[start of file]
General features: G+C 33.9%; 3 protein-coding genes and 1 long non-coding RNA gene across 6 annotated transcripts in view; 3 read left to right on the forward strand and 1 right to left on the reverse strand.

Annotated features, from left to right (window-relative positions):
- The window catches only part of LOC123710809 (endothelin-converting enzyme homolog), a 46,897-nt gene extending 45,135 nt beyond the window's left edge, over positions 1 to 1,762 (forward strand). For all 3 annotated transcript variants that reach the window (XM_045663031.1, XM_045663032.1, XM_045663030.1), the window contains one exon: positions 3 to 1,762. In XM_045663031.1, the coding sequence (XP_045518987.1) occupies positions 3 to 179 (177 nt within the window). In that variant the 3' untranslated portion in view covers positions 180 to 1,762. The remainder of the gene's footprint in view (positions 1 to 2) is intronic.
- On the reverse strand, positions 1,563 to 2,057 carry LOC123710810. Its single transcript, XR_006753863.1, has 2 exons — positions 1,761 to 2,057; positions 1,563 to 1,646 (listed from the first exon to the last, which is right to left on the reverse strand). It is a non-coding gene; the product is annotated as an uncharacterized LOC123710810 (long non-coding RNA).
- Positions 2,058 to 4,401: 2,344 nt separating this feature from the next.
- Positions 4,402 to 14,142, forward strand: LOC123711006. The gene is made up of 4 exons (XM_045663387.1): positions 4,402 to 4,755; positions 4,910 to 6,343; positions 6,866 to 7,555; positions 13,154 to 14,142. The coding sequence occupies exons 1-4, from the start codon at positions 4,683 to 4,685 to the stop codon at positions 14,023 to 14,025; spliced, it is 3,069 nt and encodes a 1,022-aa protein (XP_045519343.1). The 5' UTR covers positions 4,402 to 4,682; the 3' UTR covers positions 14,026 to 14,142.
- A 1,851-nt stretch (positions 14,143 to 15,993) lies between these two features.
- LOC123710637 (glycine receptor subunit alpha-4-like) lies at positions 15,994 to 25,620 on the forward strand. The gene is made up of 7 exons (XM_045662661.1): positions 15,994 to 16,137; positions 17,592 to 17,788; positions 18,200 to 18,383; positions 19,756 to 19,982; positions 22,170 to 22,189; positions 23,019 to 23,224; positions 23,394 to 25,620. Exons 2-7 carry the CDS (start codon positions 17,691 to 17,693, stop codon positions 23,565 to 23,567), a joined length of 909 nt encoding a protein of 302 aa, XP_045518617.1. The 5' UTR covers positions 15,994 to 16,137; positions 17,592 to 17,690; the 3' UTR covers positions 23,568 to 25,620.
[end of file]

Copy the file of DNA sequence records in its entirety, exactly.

General features: G+C 33.9%; 3 protein-coding genes and 1 long non-coding RNA gene across 6 annotated transcripts in view; 3 read left to right on the forward strand and 1 right to left on the reverse strand.

Annotated features, from left to right (window-relative positions):
- The window catches only part of LOC123710809 (endothelin-converting enzyme homolog), a 46,897-nt gene extending 45,135 nt beyond the window's left edge, over positions 1 to 1,762 (forward strand). For all 3 annotated transcript variants that reach the window (XM_045663031.1, XM_045663032.1, XM_045663030.1), the window contains one exon: positions 3 to 1,762. In XM_045663031.1, the coding sequence (XP_045518987.1) occupies positions 3 to 179 (177 nt within the window). In that variant the 3' untranslated portion in view covers positions 180 to 1,762. The remainder of the gene's footprint in view (positions 1 to 2) is intronic.
- On the reverse strand, positions 1,563 to 2,057 carry LOC123710810. Its single transcript, XR_006753863.1, has 2 exons — positions 1,761 to 2,057; positions 1,563 to 1,646 (listed from the first exon to the last, which is right to left on the reverse strand). It is a non-coding gene; the product is annotated as an uncharacterized LOC123710810 (long non-coding RNA).
- Positions 2,058 to 4,401: 2,344 nt separating this feature from the next.
- Positions 4,402 to 14,142, forward strand: LOC123711006. The gene is made up of 4 exons (XM_045663387.1): positions 4,402 to 4,755; positions 4,910 to 6,343; positions 6,866 to 7,555; positions 13,154 to 14,142. The coding sequence occupies exons 1-4, from the start codon at positions 4,683 to 4,685 to the stop codon at positions 14,023 to 14,025; spliced, it is 3,069 nt and encodes a 1,022-aa protein (XP_045519343.1). The 5' UTR covers positions 4,402 to 4,682; the 3' UTR covers positions 14,026 to 14,142.
- A 1,851-nt stretch (positions 14,143 to 15,993) lies between these two features.
- LOC123710637 (glycine receptor subunit alpha-4-like) lies at positions 15,994 to 25,620 on the forward strand. The gene is made up of 7 exons (XM_045662661.1): positions 15,994 to 16,137; positions 17,592 to 17,788; positions 18,200 to 18,383; positions 19,756 to 19,982; positions 22,170 to 22,189; positions 23,019 to 23,224; positions 23,394 to 25,620. Exons 2-7 carry the CDS (start codon positions 17,691 to 17,693, stop codon positions 23,565 to 23,567), a joined length of 909 nt encoding a protein of 302 aa, XP_045518617.1. The 5' UTR covers positions 15,994 to 16,137; positions 17,592 to 17,690; the 3' UTR covers positions 23,568 to 25,620.